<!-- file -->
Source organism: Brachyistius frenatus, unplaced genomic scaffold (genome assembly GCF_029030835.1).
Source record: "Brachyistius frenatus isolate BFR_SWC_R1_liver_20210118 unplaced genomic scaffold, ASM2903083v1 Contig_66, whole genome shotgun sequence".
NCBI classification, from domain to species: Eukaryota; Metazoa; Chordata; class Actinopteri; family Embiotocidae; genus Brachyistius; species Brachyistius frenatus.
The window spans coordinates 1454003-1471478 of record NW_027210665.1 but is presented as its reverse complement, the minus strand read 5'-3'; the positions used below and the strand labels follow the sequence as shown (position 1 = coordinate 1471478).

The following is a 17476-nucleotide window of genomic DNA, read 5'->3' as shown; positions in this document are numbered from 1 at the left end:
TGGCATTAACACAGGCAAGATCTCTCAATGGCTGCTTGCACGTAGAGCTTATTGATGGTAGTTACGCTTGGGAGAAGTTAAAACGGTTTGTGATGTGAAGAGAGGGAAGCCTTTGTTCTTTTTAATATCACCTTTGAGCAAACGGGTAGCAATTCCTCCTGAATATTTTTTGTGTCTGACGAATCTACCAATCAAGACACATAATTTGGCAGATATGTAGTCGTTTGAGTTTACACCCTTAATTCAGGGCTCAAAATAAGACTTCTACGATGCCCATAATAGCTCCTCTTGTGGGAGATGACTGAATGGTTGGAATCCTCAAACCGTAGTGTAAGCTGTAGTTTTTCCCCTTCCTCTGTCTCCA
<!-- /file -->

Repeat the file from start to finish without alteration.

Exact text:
Source organism: Brachyistius frenatus, unplaced genomic scaffold (genome assembly GCF_029030835.1).
Source record: "Brachyistius frenatus isolate BFR_SWC_R1_liver_20210118 unplaced genomic scaffold, ASM2903083v1 Contig_66, whole genome shotgun sequence".
NCBI classification, from domain to species: Eukaryota; Metazoa; Chordata; class Actinopteri; family Embiotocidae; genus Brachyistius; species Brachyistius frenatus.
The window spans coordinates 1454003-1471478 of record NW_027210665.1 but is presented as its reverse complement, the minus strand read 5'-3'; the positions used below and the strand labels follow the sequence as shown (position 1 = coordinate 1471478).

The following is a 17476-nucleotide window of genomic DNA, read 5'->3' as shown; positions in this document are numbered from 1 at the left end:
TGGCATTAACACAGGCAAGATCTCTCAATGGCTGCTTGCACGTAGAGCTTATTGATGGTAGTTACGCTTGGGAGAAGTTAAAACGGTTTGTGATGTGAAGAGAGGGAAGCCTTTGTTCTTTTTAATATCACCTTTGAGCAAACGGGTAGCAATTCCTCCTGAATATTTTTTGTGTCTGACGAATCTACCAATCAAGACACATAATTTGGCAGATATGTAGTCGTTTGAGTTTACACCCTTAATTCAGGGCTCAAAATAAGACTTCTACGATGCCCATAATAGCTCCTCTTGTGGGAGATGACTGAATGGTTGGAATCCTCAAACCGTAGTGTAAGCTGTAGTTTTTCCCCTTCCTCTGTCTCCA